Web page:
Pectoral Sandpipers are small birds with a height of approximately 8 inches and a wingspan of about 18 inches. Their name “Pectoral” was given to them because of their inflatable air sac on the males’ chest, puffed out during his hooting-flight display during the breeding season. Pectoral Sandpipers are sometimes confused for Sharp-tailed Sandpipers whom are about the same height as the Pectoral and have a lot of the same features, but you can tell them a part a few ways, like how Sharp-tailed Sandpipers’ legs are a more grey color and Pectoral Sandpipers’ legs are more yellow. Another way you can tell them a part is that Pectorals have a more rounded body.
Pectoral Sandpipers aren’t native to Oregon, but they will visit the west coast sometimes. In the summer, Pectoral Sandpipers breed in coastal tundras. Migrates like wet, muddy, grassy areas like mud-flats, wet meadows, tidal grasslands, grasslands and flooded fields.
They have two main ways of looking and foraging for food. One, by picking up prey from the ground, and two, by poking their beaks in shallow mud or water.
In the male’s flight display he puffs out his chest sac so it looks like a feathered balloon. The male soars low over a female who is on the ground while doing so, he makes a quiet hooting-call and after passing her, he circles around changing his glides and the flapping of his wings (he repeats this display once or twice).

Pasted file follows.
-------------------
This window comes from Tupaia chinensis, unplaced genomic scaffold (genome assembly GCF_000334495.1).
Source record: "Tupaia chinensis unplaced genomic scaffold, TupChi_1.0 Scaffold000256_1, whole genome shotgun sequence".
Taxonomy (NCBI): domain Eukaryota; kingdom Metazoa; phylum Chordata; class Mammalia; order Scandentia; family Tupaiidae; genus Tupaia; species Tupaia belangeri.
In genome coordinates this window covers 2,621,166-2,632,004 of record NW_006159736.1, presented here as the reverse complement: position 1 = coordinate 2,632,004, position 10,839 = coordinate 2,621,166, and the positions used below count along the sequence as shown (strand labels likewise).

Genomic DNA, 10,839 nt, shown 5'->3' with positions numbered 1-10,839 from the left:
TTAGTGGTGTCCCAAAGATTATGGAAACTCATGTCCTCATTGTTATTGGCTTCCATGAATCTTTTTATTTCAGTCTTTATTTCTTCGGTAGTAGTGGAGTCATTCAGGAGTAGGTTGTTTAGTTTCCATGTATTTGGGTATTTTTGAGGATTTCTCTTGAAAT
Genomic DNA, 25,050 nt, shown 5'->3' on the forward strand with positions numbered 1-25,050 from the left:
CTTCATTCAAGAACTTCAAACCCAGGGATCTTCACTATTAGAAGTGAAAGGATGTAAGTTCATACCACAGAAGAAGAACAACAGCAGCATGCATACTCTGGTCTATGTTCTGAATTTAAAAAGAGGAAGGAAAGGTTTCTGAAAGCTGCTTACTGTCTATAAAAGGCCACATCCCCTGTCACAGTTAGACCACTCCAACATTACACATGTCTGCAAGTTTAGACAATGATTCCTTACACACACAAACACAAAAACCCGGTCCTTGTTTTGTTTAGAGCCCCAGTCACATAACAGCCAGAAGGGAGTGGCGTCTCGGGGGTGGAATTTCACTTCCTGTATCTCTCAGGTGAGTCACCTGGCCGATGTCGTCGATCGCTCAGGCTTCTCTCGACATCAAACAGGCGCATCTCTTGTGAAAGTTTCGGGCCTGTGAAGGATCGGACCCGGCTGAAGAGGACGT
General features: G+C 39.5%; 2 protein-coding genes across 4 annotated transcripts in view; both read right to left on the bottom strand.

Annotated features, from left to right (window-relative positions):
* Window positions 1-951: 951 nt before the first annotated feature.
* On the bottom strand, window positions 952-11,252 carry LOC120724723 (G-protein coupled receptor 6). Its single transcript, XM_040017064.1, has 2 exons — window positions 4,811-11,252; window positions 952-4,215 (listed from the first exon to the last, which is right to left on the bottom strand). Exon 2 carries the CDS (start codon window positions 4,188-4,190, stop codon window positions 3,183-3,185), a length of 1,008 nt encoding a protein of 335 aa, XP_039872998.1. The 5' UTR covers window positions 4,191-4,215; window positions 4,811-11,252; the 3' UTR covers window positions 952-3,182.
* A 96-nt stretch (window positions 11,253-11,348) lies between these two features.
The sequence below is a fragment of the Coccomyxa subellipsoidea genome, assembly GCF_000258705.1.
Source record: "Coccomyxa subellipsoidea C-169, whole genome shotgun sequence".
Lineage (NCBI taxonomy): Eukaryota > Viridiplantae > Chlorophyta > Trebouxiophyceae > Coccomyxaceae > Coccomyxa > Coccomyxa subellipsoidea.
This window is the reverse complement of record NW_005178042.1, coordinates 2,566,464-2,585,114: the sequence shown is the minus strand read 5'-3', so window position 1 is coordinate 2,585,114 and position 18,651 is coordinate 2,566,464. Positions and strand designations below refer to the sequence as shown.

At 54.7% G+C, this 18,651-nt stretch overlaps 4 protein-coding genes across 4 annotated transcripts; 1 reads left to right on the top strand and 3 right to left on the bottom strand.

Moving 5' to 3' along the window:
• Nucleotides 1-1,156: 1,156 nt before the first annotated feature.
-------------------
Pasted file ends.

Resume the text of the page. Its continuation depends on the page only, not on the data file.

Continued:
Nesting and Nestlings:
Their nests are on the ground and are built by the female. Nests are an indentation lined with grass, leaves and other vegetation to form a cup shape. The nest is usually located in a grassy tundra, often in a drier area of land though usually near water (most often well hidden in a tall cluster of grass).
- The male doesn’t take care of the eggs or the nestlings.
Females lay about 4 eggs which are light brown with lots of darker brown splotches all over. She by herself, incubates the eggs (incubation period takes about 21-23 days). After the babies hatch, they don’t remain in their nest for that long before leaving. Though they aren’t in the nest anymore the female still tends to then though they are soon capable of feeding themselves and are able to fly after about 21 days after hatching.
Pectoral Sandpipers mostly only eat insects such as beetles, flies and larvae, but will occasionally eat types of small spiders and sometimes seeds.